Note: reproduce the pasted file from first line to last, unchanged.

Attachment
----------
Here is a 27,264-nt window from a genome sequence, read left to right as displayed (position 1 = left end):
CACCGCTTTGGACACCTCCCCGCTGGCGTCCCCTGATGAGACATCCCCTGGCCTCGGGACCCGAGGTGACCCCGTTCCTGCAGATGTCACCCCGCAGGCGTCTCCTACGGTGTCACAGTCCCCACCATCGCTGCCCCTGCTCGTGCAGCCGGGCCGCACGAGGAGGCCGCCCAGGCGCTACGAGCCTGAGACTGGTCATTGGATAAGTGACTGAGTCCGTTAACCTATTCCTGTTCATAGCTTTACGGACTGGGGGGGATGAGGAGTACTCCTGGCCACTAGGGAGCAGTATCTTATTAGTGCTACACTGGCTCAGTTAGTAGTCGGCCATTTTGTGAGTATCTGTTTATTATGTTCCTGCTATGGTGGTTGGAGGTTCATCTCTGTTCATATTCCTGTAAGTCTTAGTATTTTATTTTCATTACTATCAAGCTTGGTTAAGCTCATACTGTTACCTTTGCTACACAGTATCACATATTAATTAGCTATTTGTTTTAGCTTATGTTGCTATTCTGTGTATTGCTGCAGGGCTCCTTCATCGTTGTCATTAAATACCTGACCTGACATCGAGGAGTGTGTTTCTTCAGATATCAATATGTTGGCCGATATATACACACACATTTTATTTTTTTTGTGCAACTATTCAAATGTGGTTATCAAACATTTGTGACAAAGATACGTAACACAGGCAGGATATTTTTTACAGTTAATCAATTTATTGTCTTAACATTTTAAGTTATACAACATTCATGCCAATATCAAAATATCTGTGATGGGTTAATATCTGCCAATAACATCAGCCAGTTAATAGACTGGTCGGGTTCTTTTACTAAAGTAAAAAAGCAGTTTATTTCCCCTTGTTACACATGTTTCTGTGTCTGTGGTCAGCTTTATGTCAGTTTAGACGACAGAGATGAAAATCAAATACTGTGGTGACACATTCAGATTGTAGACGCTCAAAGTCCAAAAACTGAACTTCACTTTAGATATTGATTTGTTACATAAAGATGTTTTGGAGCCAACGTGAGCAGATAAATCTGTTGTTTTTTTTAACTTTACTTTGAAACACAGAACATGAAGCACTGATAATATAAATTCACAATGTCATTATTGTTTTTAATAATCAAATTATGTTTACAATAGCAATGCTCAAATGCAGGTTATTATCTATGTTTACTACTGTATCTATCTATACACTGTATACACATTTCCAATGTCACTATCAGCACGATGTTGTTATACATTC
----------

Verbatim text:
Here is a 27,264-nt window from a genome sequence, read left to right as displayed (position 1 = left end):
CACCGCTTTGGACACCTCCCCGCTGGCGTCCCCTGATGAGACATCCCCTGGCCTCGGGACCCGAGGTGACCCCGTTCCTGCAGATGTCACCCCGCAGGCGTCTCCTACGGTGTCACAGTCCCCACCATCGCTGCCCCTGCTCGTGCAGCCGGGCCGCACGAGGAGGCCGCCCAGGCGCTACGAGCCTGAGACTGGTCATTGGATAAGTGACTGAGTCCGTTAACCTATTCCTGTTCATAGCTTTACGGACTGGGGGGGATGAGGAGTACTCCTGGCCACTAGGGAGCAGTATCTTATTAGTGCTACACTGGCTCAGTTAGTAGTCGGCCATTTTGTGAGTATCTGTTTATTATGTTCCTGCTATGGTGGTTGGAGGTTCATCTCTGTTCATATTCCTGTAAGTCTTAGTATTTTATTTTCATTACTATCAAGCTTGGTTAAGCTCATACTGTTACCTTTGCTACACAGTATCACATATTAATTAGCTATTTGTTTTAGCTTATGTTGCTATTCTGTGTATTGCTGCAGGGCTCCTTCATCGTTGTCATTAAATACCTGACCTGACATCGAGGAGTGTGTTTCTTCAGATATCAATATGTTGGCCGATATATACACACACATTTTATTTTTTTTGTGCAACTATTCAAATGTGGTTATCAAACATTTGTGACAAAGATACGTAACACAGGCAGGATATTTTTTACAGTTAATCAATTTATTGTCTTAACATTTTAAGTTATACAACATTCATGCCAATATCAAAATATCTGTGATGGGTTAATATCTGCCAATAACATCAGCCAGTTAATAGACTGGTCGGGTTCTTTTACTAAAGTAAAAAAGCAGTTTATTTCCCCTTGTTACACATGTTTCTGTGTCTGTGGTCAGCTTTATGTCAGTTTAGACGACAGAGATGAAAATCAAATACTGTGGTGACACATTCAGATTGTAGACGCTCAAAGTCCAAAAACTGAACTTCACTTTAGATATTGATTTGTTACATAAAGATGTTTTGGAGCCAACGTGAGCAGATAAATCTGTTGTTTTTTTTAACTTTACTTTGAAACACAGAACATGAAGCACTGATAATATAAATTCACAATGTCATTATTGTTTTTAATAATCAAATTATGTTTACAATAGCAATGCTCAAATGCAGGTTATTATCTATGTTTACTACTGTATCTATCTATACACTGTATACACATTTCCAATGTCACTATCAGCACGATGTTGTTATACATTC